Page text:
Artist in focus

Antoni Tàpies
Catalan artist Antoni Tàpies, born in 1923, conceived of his work as a form of meditation on ‘the void’ – more specifically, “that play of emptiness and fullness which composes everything and which reveals the meaning of nature”. He expressed this esoteric philosophy, partly inspired by Zen Buddhism, through a multiplicity of potent, often paradoxical, objects. Tàpies’s achievement was to create highly intuitive, enigmatic images that have the potential to change our perception of reality, but defy reduction into a few lines of analysis. One of his earliest collages, from 1946-47, consisted of a cross made from paper torn out of a Catholic journal’s obituaries page. He obviously did not have much respect for the genre.

Despite this elusiveness, it is still possible to outline a variety of themes and influences: leftwing politics and humanitarianism; the practices of Zen meditation, in which contemplation of a wall or a garden of sand can lead to enlightenment; the Christian concept of incarnation; and a conviction that art was a kind of alchemy or magic that could transform the basest materials. Born in Barcelona, Tàpies came from the Catalan intellectual elite. His father, Josep Tàpies i Mestres, was a lawyer with secular, nationalist sympathies who worked for the republican Catalan government during the Spanish civil war of 1936-39. In contrast, his mother, María Puig i Guerra, was a devout Catholic, the daughter of a prominent rightwing separatist, who insisted on a religious education for her son throughout the upheavals of the period.

Tàpies’s schooling did not have quite the desired effect. Apart from gaining a fear of nuns, he developed an idiosyncratic spirituality that was to influence his later work, although not in ways that were appreciated by the church. Even more important were the two years that he spent recovering from a lung infection contracted in 1940. During this period, he made copies of Van Gogh and Picasso, and read Dostoevsky, Ibsen, Schopenhauer and Nietzsche, as well as the Japanese Buddhist Okakura Kakuzo – a varied list that weaned him from the conventional classicism admired by many older Catalan artists.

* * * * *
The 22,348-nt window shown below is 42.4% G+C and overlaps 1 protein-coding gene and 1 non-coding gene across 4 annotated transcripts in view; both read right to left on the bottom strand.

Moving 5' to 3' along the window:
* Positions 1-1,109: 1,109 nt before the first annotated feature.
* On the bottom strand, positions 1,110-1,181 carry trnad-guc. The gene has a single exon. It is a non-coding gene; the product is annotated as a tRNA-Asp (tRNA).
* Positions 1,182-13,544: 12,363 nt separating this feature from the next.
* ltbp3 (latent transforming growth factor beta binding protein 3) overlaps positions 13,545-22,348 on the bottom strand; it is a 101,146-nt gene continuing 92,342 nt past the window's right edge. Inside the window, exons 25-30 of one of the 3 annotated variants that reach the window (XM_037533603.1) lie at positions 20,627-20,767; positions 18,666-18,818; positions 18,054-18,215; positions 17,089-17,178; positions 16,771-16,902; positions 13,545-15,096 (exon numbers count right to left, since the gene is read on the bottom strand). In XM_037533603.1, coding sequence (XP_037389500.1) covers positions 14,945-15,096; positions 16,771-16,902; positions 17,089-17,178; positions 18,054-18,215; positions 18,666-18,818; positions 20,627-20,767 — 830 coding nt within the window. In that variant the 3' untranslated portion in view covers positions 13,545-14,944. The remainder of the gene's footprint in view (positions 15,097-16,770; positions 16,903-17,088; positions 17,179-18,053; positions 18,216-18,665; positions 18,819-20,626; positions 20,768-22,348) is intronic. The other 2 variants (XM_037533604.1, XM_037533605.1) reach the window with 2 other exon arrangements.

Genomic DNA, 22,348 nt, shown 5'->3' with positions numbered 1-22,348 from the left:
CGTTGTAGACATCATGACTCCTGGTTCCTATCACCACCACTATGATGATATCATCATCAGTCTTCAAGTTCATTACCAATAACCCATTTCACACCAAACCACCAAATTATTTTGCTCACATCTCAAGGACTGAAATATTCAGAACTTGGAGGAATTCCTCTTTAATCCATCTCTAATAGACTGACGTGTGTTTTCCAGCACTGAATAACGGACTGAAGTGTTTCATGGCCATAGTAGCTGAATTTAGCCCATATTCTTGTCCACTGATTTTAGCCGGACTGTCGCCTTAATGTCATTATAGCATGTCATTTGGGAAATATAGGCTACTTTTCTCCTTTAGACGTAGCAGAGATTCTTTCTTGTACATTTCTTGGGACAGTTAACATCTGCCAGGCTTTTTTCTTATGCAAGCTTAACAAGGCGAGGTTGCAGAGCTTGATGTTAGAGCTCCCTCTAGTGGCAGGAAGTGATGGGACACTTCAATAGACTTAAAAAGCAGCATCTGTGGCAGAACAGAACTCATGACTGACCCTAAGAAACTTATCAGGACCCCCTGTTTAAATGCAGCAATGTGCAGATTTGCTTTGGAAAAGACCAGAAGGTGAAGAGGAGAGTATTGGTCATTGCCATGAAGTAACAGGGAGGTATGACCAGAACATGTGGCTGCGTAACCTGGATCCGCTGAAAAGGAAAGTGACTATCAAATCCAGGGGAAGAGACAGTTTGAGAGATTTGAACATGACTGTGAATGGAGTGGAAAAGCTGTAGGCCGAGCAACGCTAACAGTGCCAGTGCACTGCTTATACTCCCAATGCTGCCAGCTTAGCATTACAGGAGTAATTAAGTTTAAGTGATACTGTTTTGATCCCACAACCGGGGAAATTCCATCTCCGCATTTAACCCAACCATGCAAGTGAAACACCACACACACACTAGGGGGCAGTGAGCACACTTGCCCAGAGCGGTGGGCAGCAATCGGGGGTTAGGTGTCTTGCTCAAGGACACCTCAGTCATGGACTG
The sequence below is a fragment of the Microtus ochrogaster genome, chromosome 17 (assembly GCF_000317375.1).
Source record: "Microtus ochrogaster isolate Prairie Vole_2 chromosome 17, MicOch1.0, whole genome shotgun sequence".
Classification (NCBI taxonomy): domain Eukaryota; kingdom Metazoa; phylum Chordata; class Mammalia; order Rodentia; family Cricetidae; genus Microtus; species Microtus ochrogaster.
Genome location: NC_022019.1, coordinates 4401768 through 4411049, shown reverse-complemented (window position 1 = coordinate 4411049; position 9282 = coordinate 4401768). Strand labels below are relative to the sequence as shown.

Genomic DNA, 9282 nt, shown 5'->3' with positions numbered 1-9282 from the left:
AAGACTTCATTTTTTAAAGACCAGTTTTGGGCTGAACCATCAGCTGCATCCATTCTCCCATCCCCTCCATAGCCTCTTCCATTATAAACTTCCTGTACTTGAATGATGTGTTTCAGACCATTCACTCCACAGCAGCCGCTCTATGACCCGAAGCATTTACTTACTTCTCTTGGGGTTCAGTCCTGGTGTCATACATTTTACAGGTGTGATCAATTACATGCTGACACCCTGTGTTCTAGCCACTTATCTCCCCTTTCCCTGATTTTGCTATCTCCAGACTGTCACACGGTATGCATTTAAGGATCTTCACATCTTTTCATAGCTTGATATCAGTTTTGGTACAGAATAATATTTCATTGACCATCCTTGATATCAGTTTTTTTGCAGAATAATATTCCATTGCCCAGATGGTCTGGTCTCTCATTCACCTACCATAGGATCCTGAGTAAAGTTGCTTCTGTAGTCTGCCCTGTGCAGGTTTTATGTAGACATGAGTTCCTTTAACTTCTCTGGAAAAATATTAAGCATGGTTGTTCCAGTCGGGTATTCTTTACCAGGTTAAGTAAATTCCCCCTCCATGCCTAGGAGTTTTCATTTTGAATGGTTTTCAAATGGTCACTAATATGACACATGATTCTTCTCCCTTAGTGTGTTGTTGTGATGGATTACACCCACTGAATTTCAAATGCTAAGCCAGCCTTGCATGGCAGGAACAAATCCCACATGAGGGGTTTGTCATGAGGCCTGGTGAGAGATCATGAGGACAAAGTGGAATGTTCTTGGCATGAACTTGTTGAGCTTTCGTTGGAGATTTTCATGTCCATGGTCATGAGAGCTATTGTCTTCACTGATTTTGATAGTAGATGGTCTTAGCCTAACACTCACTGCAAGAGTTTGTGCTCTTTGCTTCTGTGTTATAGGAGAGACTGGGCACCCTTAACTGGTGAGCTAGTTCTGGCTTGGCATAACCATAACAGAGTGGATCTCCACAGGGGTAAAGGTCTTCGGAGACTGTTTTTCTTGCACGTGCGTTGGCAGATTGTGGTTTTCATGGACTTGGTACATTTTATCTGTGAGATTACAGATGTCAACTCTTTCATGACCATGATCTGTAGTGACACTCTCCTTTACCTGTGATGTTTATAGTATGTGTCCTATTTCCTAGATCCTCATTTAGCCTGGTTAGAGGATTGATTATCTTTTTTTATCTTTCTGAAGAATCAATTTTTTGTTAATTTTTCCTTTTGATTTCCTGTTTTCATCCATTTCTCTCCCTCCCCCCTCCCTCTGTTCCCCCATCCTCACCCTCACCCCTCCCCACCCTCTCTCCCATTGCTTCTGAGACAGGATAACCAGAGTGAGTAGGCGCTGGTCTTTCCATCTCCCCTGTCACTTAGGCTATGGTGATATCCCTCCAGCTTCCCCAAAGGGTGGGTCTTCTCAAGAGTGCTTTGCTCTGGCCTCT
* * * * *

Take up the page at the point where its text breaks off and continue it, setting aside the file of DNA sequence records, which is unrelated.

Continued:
Compelled by his father to begin a law degree, in 1944 Tapies also attended a drawing course at the Academia Valls in Barcelona, where his artistic aspirations were encouraged by the poet and critic Josep M Junoy. He spent the 1940s developing an idiom that was inspired partly by the “primitive” art of children and, more obviously, by Paul Klee and the surrealists. At times, he used Max Ernst’s grattage (or scraping) technique, and he was also influenced by his friend Joan Miró, whom he met in 1948. In the same year, Tàpies co-founded the avant-garde Dau al Set group with, among others, the surrealist poet Joan Brossa.Many of Tàpies’s early drawings and paintings were self-portraits, which varied significantly in the liberties they took with his actual features. By 1946, however, he was already using one of the motifs that would become familiar: he began to create collages with crosses, using not just newsprint but scraps of toilet paper.

Tàpies’s development was stimulated in 1950-51 by a French government scholarship to Paris, where he had a memorable encounter with Picasso and also briefly became interested in social realism. Despite these experiences, Tàpies was swiftly drawn to the lyrical abstraction known as art informel, especially after 1953, when he experienced the American equivalent, abstract expressionism, at the time of his first one-man show in New York.
While Tàpies’s exhilarating new style of “gashes, blows [and] scars” was undoubtedly very successful, eventually it evolved into something more serene and profound: “One day I tried to arrive at silence … Those millions of furious clawings were transformed into millions of grains of dust, of sand … A whole new landscape, as in the story of one who goes through the looking glass, opened before me as if to communicate the most secret innerness of things … And the most sensational surprise was to discover one day, suddenly, that my paintings, for the first time in history, had turned into walls.”

In his later years, Tàpies’s art remained as subtle and diverse as ever. He felt no need to divide his career into neat, marketable phases, but continued to experiment with a range of imagery and media. His figurative work included sculptures in terracotta, bronze and even repoussé metal, as in the eerie Metallic Profile of 1993. In 2000 he contributed to Encounters: New Art from Old, a group exhibition at the National Gallery in London that offered radical responses to the old masters. His offering was a characteristically earthy painting of the female body, giving particular emphasis to parts, such as the soles of the feet, that are usually ignored or even despised.

In 2010 he was awarded the hereditary title of Marqués de Tàpies by King Juan Carlos. He died on 6 February 2012.